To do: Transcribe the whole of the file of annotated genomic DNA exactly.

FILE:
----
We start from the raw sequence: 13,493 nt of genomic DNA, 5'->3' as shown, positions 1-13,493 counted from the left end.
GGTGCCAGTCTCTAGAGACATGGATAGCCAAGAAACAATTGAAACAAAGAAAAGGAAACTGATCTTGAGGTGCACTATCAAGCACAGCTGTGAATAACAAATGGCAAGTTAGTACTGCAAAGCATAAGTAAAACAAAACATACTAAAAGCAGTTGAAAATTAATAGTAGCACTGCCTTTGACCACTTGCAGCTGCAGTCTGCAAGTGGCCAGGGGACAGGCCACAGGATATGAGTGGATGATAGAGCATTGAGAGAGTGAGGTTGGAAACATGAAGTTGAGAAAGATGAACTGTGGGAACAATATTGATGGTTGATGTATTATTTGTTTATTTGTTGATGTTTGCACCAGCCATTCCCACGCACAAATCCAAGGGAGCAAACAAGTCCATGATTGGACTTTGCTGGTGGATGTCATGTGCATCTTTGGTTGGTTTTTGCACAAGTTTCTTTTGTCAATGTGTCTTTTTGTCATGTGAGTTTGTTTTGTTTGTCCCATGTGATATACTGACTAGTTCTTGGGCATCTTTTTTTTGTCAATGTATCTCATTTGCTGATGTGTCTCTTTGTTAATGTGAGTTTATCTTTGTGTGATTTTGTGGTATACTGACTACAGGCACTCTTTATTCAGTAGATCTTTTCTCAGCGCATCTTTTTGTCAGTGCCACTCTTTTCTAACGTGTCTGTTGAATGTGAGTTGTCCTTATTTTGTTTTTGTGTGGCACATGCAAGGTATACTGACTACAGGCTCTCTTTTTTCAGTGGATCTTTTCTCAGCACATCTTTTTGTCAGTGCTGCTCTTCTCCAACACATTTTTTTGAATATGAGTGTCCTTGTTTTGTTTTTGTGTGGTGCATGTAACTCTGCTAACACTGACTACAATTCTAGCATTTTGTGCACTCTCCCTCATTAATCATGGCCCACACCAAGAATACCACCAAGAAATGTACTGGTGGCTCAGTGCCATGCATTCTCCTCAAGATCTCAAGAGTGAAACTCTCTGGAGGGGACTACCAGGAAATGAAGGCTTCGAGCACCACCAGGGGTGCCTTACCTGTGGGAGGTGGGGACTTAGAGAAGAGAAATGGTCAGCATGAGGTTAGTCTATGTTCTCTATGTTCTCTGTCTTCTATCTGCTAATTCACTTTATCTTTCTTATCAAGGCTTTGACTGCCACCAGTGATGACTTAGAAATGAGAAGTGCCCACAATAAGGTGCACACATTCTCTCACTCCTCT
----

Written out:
We start from the raw sequence: 13,493 nt of genomic DNA, 5'->3' as shown, positions 1-13,493 counted from the left end.
GGTGCCAGTCTCTAGAGACATGGATAGCCAAGAAACAATTGAAACAAAGAAAAGGAAACTGATCTTGAGGTGCACTATCAAGCACAGCTGTGAATAACAAATGGCAAGTTAGTACTGCAAAGCATAAGTAAAACAAAACATACTAAAAGCAGTTGAAAATTAATAGTAGCACTGCCTTTGACCACTTGCAGCTGCAGTCTGCAAGTGGCCAGGGGACAGGCCACAGGATATGAGTGGATGATAGAGCATTGAGAGAGTGAGGTTGGAAACATGAAGTTGAGAAAGATGAACTGTGGGAACAATATTGATGGTTGATGTATTATTTGTTTATTTGTTGATGTTTGCACCAGCCATTCCCACGCACAAATCCAAGGGAGCAAACAAGTCCATGATTGGACTTTGCTGGTGGATGTCATGTGCATCTTTGGTTGGTTTTTGCACAAGTTTCTTTTGTCAATGTGTCTTTTTGTCATGTGAGTTTGTTTTGTTTGTCCCATGTGATATACTGACTAGTTCTTGGGCATCTTTTTTTTGTCAATGTATCTCATTTGCTGATGTGTCTCTTTGTTAATGTGAGTTTATCTTTGTGTGATTTTGTGGTATACTGACTACAGGCACTCTTTATTCAGTAGATCTTTTCTCAGCGCATCTTTTTGTCAGTGCCACTCTTTTCTAACGTGTCTGTTGAATGTGAGTTGTCCTTATTTTGTTTTTGTGTGGCACATGCAAGGTATACTGACTACAGGCTCTCTTTTTTCAGTGGATCTTTTCTCAGCACATCTTTTTGTCAGTGCTGCTCTTCTCCAACACATTTTTTTGAATATGAGTGTCCTTGTTTTGTTTTTGTGTGGTGCATGTAACTCTGCTAACACTGACTACAATTCTAGCATTTTGTGCACTCTCCCTCATTAATCATGGCCCACACCAAGAATACCACCAAGAAATGTACTGGTGGCTCAGTGCCATGCATTCTCCTCAAGATCTCAAGAGTGAAACTCTCTGGAGGGGACTACCAGGAAATGAAGGCTTCGAGCACCACCAGGGGTGCCTTACCTGTGGGAGGTGGGGACTTAGAGAAGAGAAATGGTCAGCATGAGGTTAGTCTATGTTCTCTATGTTCTCTGTCTTCTATCTGCTAATTCACTTTATCTTTCTTATCAAGGCTTTGACTGCCACCAGTGATGACTTAGAAATGAGAAGTGCCCACAATAAGGTGCACACATTCTCTCACTCCTCT